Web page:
This exhibition investigates the significant role played by photography in informing the national consciousness that led to Irish independence, using the 1916 rebellion as a central focal point. It features approximately eighty rarely seen photographs and ephemera, including souvenir postcards, albums, stereoscopic views, press and military photographs.
The exhibition encompasses a broad range of photographic documents of key events during the transformative years between the 1840s and 1930s. These include portraits of executed leaders, scrapbooks, collages and images of rebellion sites collected as memorabilia. Issues of authenticity and manipulation are explored in images of evictions and military drills - possibly staged for the camera. The contribution of women as active participants in the Rising is also addressed, as well as the women who practiced photography early in its development.
These photographic documents were utilised both by those fighting for and against autonomy from Westminster. For Nationalists, eviction images provided tangible evidence of British oppression, while pictures of Ireland’s pre-colonial archaeological monuments and contemporary rural life bolstered nationalist sentiments.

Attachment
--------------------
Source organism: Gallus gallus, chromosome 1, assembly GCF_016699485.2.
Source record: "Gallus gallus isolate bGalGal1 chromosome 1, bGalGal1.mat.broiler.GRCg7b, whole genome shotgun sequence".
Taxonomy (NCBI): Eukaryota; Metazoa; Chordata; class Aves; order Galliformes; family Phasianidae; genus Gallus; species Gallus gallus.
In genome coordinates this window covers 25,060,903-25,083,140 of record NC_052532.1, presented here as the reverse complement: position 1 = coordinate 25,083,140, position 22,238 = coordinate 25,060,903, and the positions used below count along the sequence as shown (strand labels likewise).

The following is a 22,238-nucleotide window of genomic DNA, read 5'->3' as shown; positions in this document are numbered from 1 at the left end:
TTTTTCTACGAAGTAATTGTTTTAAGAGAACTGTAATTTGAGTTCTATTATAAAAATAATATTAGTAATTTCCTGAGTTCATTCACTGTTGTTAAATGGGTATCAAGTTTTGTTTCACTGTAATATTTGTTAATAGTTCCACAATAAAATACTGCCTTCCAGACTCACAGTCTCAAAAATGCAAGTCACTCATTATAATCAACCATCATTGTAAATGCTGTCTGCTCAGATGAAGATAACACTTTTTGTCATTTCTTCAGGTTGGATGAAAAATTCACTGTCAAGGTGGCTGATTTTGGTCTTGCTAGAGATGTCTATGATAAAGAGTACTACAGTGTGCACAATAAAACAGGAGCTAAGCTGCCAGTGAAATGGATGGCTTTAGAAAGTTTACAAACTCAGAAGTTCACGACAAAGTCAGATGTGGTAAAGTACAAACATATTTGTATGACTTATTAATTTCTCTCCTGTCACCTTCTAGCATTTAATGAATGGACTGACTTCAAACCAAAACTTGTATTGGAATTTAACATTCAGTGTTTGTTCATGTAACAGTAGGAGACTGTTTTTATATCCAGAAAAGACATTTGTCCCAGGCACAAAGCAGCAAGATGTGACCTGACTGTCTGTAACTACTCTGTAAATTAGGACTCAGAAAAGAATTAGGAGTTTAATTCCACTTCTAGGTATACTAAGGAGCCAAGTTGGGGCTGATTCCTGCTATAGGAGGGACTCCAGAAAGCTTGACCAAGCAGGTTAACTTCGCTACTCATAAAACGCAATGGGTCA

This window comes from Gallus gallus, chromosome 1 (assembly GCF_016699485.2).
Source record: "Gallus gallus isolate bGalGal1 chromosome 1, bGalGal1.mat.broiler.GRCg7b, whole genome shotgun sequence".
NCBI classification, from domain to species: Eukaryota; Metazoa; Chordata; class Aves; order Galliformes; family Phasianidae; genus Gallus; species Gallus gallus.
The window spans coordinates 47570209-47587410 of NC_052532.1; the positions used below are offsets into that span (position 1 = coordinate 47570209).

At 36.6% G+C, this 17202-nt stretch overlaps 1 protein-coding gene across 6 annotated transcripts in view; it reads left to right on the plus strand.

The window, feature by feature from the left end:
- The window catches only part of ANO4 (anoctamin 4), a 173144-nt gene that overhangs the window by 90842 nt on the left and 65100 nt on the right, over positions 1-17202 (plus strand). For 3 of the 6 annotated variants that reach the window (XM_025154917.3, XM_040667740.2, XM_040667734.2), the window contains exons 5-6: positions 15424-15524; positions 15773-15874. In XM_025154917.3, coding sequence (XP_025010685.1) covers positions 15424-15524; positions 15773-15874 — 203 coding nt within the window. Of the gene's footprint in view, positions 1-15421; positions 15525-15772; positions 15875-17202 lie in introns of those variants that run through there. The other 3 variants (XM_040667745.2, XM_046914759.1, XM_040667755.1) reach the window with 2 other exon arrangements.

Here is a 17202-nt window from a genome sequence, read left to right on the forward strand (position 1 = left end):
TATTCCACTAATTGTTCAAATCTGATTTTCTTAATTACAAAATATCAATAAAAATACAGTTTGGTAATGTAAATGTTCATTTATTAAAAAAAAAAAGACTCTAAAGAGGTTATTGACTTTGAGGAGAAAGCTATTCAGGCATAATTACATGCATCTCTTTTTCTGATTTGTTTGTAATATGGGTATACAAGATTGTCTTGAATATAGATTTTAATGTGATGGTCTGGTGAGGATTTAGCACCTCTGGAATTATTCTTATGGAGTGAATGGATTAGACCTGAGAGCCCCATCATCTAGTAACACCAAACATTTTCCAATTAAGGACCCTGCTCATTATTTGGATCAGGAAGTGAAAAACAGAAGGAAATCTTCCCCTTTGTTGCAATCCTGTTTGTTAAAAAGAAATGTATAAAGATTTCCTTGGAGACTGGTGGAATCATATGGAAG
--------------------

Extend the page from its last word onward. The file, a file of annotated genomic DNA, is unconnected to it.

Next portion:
Conversely, British authorities and the Unionists in Northern Ireland circulated images of the Ulster Volunteer Force and loyal Irish recruits fighting on the front lines of WWI. These images were used to quash rumours of German support for Irish independence and to pave the way for the potential introduction of conscription.
Due to the complicated, costly and cumbersome nature of photography, when the rebellion finally broke out on 24 April 1916, the action itself was largely undocumented. Most of the surviving images were taken in the immediate aftermath and nearly all concentrate on the hostilities in and around the General Post Office on O’Connell St (then Sackville St). These stark scenes depict a bombed-out shell of Dublin, routinely referred to pre-rebellion as ‘the second capital of the Empire’.
Following six days of fierce clashes in which hundreds were killed and injured, the largely outnumbered rebel militias surrendered. Martial law was imposed across Ireland and leaders of the uprising were summarily executed. Before long their portraits, alongside photos of the site of execution in the prison yard at Kilmainham Jail, became widely available and informed a fresh groundswell of support for the Republican movement.
Subsequently, and in the brief lead up to the Civil War, photography played an extraordinarily powerful role in establishing archetypes such as the hunger striker, rebel, martyr, traitor and spy, while also elaborating on the Nationalists’ narratives which informed the new Irish Free State.